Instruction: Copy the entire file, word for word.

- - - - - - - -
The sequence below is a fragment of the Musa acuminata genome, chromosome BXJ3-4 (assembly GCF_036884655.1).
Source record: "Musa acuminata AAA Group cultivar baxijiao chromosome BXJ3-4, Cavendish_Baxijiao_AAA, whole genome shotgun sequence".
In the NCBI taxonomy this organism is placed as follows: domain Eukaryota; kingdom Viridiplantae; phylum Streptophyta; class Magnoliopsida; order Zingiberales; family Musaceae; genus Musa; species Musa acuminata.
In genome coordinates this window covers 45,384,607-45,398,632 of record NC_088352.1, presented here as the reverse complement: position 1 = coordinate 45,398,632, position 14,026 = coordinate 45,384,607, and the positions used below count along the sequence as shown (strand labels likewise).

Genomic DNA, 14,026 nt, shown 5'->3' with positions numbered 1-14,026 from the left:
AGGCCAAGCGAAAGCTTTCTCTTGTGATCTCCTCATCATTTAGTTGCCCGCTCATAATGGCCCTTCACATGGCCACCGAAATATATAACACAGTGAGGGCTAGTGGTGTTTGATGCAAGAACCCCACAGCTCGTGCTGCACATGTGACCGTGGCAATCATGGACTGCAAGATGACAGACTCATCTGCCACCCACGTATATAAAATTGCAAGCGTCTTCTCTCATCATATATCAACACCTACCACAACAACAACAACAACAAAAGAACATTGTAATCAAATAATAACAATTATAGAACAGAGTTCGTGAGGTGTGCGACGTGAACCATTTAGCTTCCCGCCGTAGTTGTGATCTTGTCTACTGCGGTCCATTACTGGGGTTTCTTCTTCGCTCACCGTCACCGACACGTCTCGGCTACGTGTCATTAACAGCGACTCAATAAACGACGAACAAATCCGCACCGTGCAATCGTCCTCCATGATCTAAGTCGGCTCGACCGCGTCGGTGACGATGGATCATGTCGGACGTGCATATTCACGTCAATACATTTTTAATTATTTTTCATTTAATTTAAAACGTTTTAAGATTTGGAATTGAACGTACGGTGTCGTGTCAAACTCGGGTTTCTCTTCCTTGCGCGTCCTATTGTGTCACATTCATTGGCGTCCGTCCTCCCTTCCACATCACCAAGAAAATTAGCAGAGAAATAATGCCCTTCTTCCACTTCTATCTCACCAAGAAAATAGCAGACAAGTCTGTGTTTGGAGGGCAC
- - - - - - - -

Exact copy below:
The sequence below is a fragment of the Musa acuminata genome, chromosome BXJ3-4 (assembly GCF_036884655.1).
Source record: "Musa acuminata AAA Group cultivar baxijiao chromosome BXJ3-4, Cavendish_Baxijiao_AAA, whole genome shotgun sequence".
In the NCBI taxonomy this organism is placed as follows: domain Eukaryota; kingdom Viridiplantae; phylum Streptophyta; class Magnoliopsida; order Zingiberales; family Musaceae; genus Musa; species Musa acuminata.
In genome coordinates this window covers 45,384,607-45,398,632 of record NC_088352.1, presented here as the reverse complement: position 1 = coordinate 45,398,632, position 14,026 = coordinate 45,384,607, and the positions used below count along the sequence as shown (strand labels likewise).

Genomic DNA, 14,026 nt, shown 5'->3' with positions numbered 1-14,026 from the left:
AGGCCAAGCGAAAGCTTTCTCTTGTGATCTCCTCATCATTTAGTTGCCCGCTCATAATGGCCCTTCACATGGCCACCGAAATATATAACACAGTGAGGGCTAGTGGTGTTTGATGCAAGAACCCCACAGCTCGTGCTGCACATGTGACCGTGGCAATCATGGACTGCAAGATGACAGACTCATCTGCCACCCACGTATATAAAATTGCAAGCGTCTTCTCTCATCATATATCAACACCTACCACAACAACAACAACAACAAAAGAACATTGTAATCAAATAATAACAATTATAGAACAGAGTTCGTGAGGTGTGCGACGTGAACCATTTAGCTTCCCGCCGTAGTTGTGATCTTGTCTACTGCGGTCCATTACTGGGGTTTCTTCTTCGCTCACCGTCACCGACACGTCTCGGCTACGTGTCATTAACAGCGACTCAATAAACGACGAACAAATCCGCACCGTGCAATCGTCCTCCATGATCTAAGTCGGCTCGACCGCGTCGGTGACGATGGATCATGTCGGACGTGCATATTCACGTCAATACATTTTTAATTATTTTTCATTTAATTTAAAACGTTTTAAGATTTGGAATTGAACGTACGGTGTCGTGTCAAACTCGGGTTTCTCTTCCTTGCGCGTCCTATTGTGTCACATTCATTGGCGTCCGTCCTCCCTTCCACATCACCAAGAAAATTAGCAGAGAAATAATGCCCTTCTTCCACTTCTATCTCACCAAGAAAATAGCAGACAAGTCTGTGTTTGGAGGGCAC